Black Sunday (1960 Full Film)

blacksunday


Moldavia, 1630.  A beautiful witch, Asa Vajda and her lover, Javuto, are both sentenced to death for the crime of witchcraft.  Moments before she is burned at the stake, Asa curses her brother, the one who condemned her to death, and his descendants will pay the price for her death.  They then place a mask filled with spikes over her face and it is then hammered into her bloody flesh.  

Fast forward 200 years.  Dr. Thomas Kruvajan and his friend, Dr. Andre Gorobec are visiting Moldavia to check into a medical conference when their carriage breaks down.  The coachmen set to repair the carriage so to pass the time the two doctors explore the nearby area where they stumble upon an old crypt where they discover the tomb of Asa the witch.  The two are startled by a bat and while trying to strike the bat they accidentally shatter the glass tomb of Asa and the cross that was over her body.  Dr. Kruvajan inspects the woman but cuts his hand on the broken glass.  The blood drips onto Asa’s face and you can pretty much guess what happens next…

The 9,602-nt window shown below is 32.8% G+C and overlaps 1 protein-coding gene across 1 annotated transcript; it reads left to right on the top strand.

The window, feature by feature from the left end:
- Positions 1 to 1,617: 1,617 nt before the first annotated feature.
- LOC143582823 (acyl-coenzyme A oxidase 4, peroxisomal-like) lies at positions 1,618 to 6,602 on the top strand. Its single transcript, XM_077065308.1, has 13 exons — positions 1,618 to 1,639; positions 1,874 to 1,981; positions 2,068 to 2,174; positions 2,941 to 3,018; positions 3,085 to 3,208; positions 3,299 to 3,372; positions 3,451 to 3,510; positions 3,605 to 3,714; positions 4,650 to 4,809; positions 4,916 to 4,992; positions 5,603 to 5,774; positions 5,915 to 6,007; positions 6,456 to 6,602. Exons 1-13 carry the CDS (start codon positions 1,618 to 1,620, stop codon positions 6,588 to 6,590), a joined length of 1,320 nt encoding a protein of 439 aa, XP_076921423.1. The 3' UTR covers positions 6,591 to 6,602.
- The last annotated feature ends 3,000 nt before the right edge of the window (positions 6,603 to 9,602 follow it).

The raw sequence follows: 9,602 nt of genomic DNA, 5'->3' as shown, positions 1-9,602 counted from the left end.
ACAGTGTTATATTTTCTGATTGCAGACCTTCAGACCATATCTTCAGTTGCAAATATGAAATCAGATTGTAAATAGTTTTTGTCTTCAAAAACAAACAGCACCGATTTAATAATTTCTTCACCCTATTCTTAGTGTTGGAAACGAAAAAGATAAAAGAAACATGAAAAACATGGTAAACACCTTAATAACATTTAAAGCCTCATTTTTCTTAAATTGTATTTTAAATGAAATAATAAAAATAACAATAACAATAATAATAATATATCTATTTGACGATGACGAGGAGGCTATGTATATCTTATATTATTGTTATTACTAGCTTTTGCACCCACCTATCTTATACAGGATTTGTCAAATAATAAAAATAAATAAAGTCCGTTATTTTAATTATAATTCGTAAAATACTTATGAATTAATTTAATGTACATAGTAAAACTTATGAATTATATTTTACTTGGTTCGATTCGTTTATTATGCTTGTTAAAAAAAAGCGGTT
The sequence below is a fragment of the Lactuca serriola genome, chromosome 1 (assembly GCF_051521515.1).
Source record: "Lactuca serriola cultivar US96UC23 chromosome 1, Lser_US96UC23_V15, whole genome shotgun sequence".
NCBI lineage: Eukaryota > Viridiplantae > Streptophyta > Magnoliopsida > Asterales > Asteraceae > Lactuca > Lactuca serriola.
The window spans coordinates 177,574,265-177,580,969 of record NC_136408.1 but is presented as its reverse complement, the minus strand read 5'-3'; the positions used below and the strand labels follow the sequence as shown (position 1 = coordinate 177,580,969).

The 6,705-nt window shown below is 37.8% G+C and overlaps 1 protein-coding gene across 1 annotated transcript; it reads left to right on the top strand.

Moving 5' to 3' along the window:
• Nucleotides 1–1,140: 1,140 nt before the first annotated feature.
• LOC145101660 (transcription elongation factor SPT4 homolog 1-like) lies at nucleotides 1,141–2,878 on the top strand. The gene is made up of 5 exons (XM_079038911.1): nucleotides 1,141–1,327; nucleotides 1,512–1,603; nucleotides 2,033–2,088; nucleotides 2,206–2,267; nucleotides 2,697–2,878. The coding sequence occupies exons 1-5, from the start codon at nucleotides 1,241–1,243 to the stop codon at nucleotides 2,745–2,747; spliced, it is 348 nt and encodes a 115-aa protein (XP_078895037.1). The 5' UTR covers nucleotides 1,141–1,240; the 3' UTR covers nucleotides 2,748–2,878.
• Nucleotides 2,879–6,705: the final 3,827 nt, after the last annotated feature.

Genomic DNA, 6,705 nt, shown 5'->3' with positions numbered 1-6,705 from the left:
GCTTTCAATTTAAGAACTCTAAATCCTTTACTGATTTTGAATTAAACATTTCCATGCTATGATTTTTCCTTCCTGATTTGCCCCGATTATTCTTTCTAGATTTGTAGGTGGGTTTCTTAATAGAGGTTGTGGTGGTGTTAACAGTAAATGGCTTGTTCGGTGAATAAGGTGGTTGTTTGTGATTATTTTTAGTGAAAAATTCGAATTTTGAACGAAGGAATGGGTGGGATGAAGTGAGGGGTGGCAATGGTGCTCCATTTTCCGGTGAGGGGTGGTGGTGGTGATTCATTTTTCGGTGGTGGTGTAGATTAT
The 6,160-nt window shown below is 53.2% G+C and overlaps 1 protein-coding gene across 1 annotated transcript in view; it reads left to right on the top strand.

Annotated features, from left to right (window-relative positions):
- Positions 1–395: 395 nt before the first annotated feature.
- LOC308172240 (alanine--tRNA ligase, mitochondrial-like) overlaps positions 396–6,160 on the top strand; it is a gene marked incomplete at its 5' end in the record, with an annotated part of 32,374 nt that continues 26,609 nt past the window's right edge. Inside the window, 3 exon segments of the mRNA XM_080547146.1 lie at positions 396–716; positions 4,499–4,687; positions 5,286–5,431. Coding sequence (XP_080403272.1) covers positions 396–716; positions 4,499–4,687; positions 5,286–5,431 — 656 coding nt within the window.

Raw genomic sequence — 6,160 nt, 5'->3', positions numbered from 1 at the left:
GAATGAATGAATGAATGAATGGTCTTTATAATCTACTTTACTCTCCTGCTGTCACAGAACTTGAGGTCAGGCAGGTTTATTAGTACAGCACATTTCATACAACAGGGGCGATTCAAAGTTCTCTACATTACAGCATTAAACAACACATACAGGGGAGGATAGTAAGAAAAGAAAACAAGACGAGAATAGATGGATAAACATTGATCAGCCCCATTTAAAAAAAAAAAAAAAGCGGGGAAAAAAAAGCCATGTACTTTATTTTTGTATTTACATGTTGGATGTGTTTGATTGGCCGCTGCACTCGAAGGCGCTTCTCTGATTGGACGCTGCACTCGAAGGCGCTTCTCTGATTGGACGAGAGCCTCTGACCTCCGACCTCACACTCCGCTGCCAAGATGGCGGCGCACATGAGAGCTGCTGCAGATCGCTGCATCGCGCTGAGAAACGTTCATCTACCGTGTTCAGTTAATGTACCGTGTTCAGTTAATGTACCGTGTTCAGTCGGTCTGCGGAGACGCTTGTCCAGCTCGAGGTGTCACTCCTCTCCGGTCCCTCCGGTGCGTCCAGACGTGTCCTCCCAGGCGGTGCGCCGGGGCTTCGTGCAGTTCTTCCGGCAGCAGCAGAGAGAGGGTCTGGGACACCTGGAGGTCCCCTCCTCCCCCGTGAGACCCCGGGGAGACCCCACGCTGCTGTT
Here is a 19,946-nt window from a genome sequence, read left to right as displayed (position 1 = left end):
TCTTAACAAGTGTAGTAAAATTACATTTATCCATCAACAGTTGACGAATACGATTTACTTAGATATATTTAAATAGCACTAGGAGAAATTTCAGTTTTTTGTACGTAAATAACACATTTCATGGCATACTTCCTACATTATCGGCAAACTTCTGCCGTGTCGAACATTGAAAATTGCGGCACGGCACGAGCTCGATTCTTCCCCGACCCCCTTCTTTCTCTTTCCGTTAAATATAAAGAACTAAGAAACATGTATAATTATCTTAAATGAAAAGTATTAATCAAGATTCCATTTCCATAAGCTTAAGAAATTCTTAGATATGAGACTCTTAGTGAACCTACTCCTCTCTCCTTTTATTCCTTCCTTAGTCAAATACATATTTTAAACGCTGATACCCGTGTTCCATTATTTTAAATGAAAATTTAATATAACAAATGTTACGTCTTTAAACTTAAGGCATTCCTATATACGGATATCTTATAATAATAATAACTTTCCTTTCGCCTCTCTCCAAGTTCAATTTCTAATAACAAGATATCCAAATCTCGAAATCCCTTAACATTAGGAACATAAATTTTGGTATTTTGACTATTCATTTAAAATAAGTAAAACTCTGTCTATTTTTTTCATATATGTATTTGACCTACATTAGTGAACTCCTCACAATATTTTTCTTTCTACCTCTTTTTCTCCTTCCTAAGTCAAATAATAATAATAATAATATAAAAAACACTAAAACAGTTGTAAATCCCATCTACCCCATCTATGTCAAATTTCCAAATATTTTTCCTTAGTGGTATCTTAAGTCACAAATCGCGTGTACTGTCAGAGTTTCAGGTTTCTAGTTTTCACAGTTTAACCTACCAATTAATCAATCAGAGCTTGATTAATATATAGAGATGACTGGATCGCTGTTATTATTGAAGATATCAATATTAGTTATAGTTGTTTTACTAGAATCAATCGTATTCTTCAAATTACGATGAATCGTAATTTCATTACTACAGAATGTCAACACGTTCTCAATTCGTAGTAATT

Black Sunday, also known as The Mask of Satan and Revenge of the Vampire, is directed by Mario Bava from a screenplay by Ennio de Concini and Mario Serandrei (with uncredited contributions by Bava, Marcello Coscia, and Dino Di Palma), and starring Barbara SteeleJohn RichardsonArturo Dominici and Ivo Garrani.  Black Sunday is also loosely based the short story “Viy” by Nikolai Gogol.

This film is big in the realm of the cult classic and mainstream horror.  For it’s time it was considered a very dark and needlessly violent.  So much so, the film was actually banned in the United Kingdom until 1968.  The film was also censored in the United States by American International Pictures where it shared a double feature with horror legend Roger Corman‘s The Little Shop of Horrors.

Despite the censorship and other hardships, Black Sunday was a commercial success in all it’s released markets and is responsible for starting the careers of Barbara Steele and Mario Bava.  In fact, one of the film’s scenes was placed number 40 on the Bravo TV‘s “100 Scariest Movie Moments”.


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